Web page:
Soylent 2.0 may have the perfect carb-fat-protein ratios for sustained weight loss


#1

I read the following article and was pleased to learn that Soylent appears to have an ideal carb-fat-protein ratio for sustained weight loss with the least negative side effects.

It’s like the Mediterranean Diet in a bottle! It’s certainly worked well for me thus far. I dropped 35 pounds over 7 months drinking 75% Soylent and have held steady at this weight for 6 months. Feeling great too.


#2

Really cool. I just hope they go completely algae. Soy also has this negative image which could keep a lot of people away from it. A completely algae based soylent that is also gluten free, lactose free, and kosher certified eventually, will see much more sales than now.


#3

On another note, i hope they find a way to raise salt without making it salty. 1500mg is on the lower side of the recommended intake. When eating less and losing weight i used to get lightheaded due to lowered salt intake and when i added some salt the light headed-ness was gone. Granted this is just anecdotal but i feel others would experience the same. Raising the salt content will also take care of the headaches felt by some due to the sudden increase of potassium consumption from soylent, as compared to their pre-soylent diet.


#4

I find 1.5 more perfect in terms of satiety :slight_smile:


#5

what’s wrong with salty?

I also need extra salt (low blood pressure), but it’s easy to add salt, while people who need to restrict salt intake have difficulty finding easy food options.


#6

I agree 1.5 “sticks to the ribs” a bit more than 2.0, but I find it so much easier not to have to mix it every day.

It’s funny how we adjust to each version. I’ve always found it hard to accept the new versions, but then after a few weeks on the new one, I cannot go back to the old one. When I taste 1.5 now it seems way too thick.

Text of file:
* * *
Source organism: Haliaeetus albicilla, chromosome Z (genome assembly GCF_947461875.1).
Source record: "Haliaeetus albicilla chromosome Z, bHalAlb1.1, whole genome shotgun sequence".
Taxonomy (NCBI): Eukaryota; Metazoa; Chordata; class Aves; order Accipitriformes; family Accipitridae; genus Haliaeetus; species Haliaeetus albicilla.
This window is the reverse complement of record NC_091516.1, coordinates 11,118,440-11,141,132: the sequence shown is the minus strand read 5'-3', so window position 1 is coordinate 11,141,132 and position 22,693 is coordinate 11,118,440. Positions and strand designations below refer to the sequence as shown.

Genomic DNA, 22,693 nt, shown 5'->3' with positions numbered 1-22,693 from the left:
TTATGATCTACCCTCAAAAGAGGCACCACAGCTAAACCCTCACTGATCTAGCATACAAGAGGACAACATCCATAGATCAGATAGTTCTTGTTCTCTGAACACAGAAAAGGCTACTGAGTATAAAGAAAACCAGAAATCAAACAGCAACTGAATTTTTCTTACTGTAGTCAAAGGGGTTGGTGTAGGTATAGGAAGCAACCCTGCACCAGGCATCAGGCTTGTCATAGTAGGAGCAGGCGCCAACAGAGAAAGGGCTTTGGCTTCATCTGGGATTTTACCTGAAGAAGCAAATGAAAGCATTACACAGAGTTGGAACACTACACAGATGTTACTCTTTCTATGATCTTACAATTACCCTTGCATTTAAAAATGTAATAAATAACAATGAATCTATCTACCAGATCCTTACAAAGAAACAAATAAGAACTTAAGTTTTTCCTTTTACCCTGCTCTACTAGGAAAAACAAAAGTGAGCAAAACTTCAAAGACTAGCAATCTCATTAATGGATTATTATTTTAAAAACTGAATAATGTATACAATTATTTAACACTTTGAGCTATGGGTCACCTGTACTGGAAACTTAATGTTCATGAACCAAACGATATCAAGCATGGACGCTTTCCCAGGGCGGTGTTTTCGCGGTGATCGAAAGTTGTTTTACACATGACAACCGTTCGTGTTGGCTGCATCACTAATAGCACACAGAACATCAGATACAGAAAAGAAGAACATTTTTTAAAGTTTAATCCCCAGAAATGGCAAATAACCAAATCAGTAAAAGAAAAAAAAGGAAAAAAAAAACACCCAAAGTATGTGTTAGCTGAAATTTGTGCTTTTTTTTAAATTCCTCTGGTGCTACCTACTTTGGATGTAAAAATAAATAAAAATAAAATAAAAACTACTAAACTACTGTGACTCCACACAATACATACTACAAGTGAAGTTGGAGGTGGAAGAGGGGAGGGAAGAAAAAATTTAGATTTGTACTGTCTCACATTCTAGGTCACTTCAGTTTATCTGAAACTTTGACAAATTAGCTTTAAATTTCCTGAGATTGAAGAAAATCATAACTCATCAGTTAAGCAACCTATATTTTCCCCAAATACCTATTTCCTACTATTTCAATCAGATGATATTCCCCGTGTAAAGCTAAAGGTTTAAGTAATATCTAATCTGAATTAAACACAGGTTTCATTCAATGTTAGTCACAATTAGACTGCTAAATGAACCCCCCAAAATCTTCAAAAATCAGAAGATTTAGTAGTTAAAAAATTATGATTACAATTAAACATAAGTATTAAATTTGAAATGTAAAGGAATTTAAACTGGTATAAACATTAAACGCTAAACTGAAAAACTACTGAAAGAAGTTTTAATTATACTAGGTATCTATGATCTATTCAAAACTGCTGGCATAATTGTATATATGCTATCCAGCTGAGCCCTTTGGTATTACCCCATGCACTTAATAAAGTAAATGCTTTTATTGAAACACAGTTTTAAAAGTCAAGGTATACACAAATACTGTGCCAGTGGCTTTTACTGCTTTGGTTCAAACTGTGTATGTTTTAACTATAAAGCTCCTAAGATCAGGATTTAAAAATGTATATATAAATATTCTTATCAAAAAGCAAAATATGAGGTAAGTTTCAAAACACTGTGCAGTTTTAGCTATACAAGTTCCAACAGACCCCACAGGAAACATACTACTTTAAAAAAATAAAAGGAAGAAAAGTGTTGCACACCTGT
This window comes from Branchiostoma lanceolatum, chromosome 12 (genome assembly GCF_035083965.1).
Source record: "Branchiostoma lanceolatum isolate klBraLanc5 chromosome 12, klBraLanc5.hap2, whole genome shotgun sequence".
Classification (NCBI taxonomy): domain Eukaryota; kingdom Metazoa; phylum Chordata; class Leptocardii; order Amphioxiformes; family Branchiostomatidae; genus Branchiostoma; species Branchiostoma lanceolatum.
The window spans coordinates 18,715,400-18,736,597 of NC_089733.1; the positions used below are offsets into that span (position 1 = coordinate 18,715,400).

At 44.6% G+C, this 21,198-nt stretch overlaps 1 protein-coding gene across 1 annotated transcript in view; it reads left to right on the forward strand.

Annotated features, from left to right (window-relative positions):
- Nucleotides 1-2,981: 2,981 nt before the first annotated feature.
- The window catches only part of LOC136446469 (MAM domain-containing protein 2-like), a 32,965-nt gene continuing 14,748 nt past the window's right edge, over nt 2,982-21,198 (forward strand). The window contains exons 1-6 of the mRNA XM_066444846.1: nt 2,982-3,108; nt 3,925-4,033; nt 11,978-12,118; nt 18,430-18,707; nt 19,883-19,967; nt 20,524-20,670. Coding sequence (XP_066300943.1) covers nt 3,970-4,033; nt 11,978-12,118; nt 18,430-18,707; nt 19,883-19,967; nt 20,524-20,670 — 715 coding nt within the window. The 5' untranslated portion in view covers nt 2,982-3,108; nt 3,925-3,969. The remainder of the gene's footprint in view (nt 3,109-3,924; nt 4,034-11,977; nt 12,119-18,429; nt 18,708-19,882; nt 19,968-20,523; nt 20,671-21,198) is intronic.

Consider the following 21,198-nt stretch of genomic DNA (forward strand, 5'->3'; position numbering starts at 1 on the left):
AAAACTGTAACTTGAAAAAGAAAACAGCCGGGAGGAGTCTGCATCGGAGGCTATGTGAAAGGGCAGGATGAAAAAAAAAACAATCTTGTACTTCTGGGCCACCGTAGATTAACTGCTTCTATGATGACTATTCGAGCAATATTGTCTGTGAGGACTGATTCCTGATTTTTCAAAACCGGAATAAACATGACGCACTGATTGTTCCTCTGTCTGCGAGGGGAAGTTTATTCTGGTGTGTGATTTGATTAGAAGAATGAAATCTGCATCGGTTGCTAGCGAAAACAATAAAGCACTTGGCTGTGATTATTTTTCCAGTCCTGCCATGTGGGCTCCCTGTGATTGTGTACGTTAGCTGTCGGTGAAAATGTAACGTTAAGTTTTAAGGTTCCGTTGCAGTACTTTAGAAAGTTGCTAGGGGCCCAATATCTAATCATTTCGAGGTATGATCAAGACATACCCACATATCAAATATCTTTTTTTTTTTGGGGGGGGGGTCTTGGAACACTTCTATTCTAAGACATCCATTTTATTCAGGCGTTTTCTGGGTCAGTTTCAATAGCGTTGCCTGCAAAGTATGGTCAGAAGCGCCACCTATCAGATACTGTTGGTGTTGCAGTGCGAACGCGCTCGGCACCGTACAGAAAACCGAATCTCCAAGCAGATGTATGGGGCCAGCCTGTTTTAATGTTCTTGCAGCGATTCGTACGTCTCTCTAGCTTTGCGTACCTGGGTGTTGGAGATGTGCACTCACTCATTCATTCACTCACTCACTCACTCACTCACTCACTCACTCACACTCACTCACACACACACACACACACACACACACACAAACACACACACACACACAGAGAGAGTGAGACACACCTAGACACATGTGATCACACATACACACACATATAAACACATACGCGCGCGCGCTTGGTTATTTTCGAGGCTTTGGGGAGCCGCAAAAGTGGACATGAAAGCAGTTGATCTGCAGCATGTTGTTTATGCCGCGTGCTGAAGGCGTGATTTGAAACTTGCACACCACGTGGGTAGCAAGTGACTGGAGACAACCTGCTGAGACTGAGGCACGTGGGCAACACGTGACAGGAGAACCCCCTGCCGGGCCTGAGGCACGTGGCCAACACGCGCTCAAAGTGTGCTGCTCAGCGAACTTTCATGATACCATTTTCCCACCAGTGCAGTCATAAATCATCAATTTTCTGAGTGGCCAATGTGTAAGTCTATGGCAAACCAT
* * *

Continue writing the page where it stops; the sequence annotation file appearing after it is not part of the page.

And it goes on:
#7

Well in terms of taste and convenience, 2.0 is far superior.

But when it comes to planning and sticking to a diet, 1.5 is better. Mixing the powder and cleaning afterwards every day kind of forces you to remember what you are doing and why. It helps instil some discipline, I find. Also since you are spending time to prepare it anyway, you can choose exactly how many calories you will eat per day.

With 2.0, the convenience mindset kicks in … and it’s easy to forget that you’re on a diet when you don’t have the daily preparation ritual.


#8

Not sure I agree. Both forms of Soylent are so different from normal food, it’s hard to forget that I’m on a special diet.

What I really appreciated about 1.5 is the ability to “dial-in” the exact amount of calories I wanted without feeling like I was wasting Soylent.

As I think about it, I could do the same with 2.0 by just screwing the cap back on and storing the unused portion in the fridge. Funny how our minds work…


#9

I don’t think 2.0 is that different from normal food. It’s a pleasant drink in a bottle, how radical!


#10

I’m not sure why the article dismissed the effectiveness of the low-carb diet. The study summary appears to conclude the low-carb diet to be most effective.

Time to read the whole study…

Ok, what I’m seeing is low-carb is most effective for losing the weight, but then switching to a balanced diet for maintenance is good for health reasons. Sounds like a decent plan.